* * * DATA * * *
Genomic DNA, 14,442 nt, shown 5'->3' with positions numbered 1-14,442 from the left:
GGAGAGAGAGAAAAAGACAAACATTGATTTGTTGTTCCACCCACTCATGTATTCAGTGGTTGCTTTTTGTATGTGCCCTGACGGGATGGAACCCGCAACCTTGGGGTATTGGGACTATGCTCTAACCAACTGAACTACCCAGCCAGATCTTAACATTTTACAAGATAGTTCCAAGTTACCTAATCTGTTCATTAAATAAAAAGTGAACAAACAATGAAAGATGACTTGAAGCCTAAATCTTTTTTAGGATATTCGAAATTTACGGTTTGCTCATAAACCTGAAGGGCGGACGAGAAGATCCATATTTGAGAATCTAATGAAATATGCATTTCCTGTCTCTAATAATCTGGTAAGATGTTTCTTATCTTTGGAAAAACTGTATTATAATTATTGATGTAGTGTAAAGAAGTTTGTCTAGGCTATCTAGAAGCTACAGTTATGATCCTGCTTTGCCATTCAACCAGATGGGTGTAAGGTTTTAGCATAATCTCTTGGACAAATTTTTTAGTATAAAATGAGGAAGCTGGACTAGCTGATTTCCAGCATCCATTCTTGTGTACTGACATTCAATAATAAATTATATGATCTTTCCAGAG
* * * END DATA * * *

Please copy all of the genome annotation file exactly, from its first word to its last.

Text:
Genomic DNA, 14,442 nt, shown 5'->3' with positions numbered 1-14,442 from the left:
GGAGAGAGAGAAAAAGACAAACATTGATTTGTTGTTCCACCCACTCATGTATTCAGTGGTTGCTTTTTGTATGTGCCCTGACGGGATGGAACCCGCAACCTTGGGGTATTGGGACTATGCTCTAACCAACTGAACTACCCAGCCAGATCTTAACATTTTACAAGATAGTTCCAAGTTACCTAATCTGTTCATTAAATAAAAAGTGAACAAACAATGAAAGATGACTTGAAGCCTAAATCTTTTTTAGGATATTCGAAATTTACGGTTTGCTCATAAACCTGAAGGGCGGACGAGAAGATCCATATTTGAGAATCTAATGAAATATGCATTTCCTGTCTCTAATAATCTGGTAAGATGTTTCTTATCTTTGGAAAAACTGTATTATAATTATTGATGTAGTGTAAAGAAGTTTGTCTAGGCTATCTAGAAGCTACAGTTATGATCCTGCTTTGCCATTCAACCAGATGGGTGTAAGGTTTTAGCATAATCTCTTGGACAAATTTTTTAGTATAAAATGAGGAAGCTGGACTAGCTGATTTCCAGCATCCATTCTTGTGTACTGACATTCAATAATAAATTATATGATCTTTCCAGAG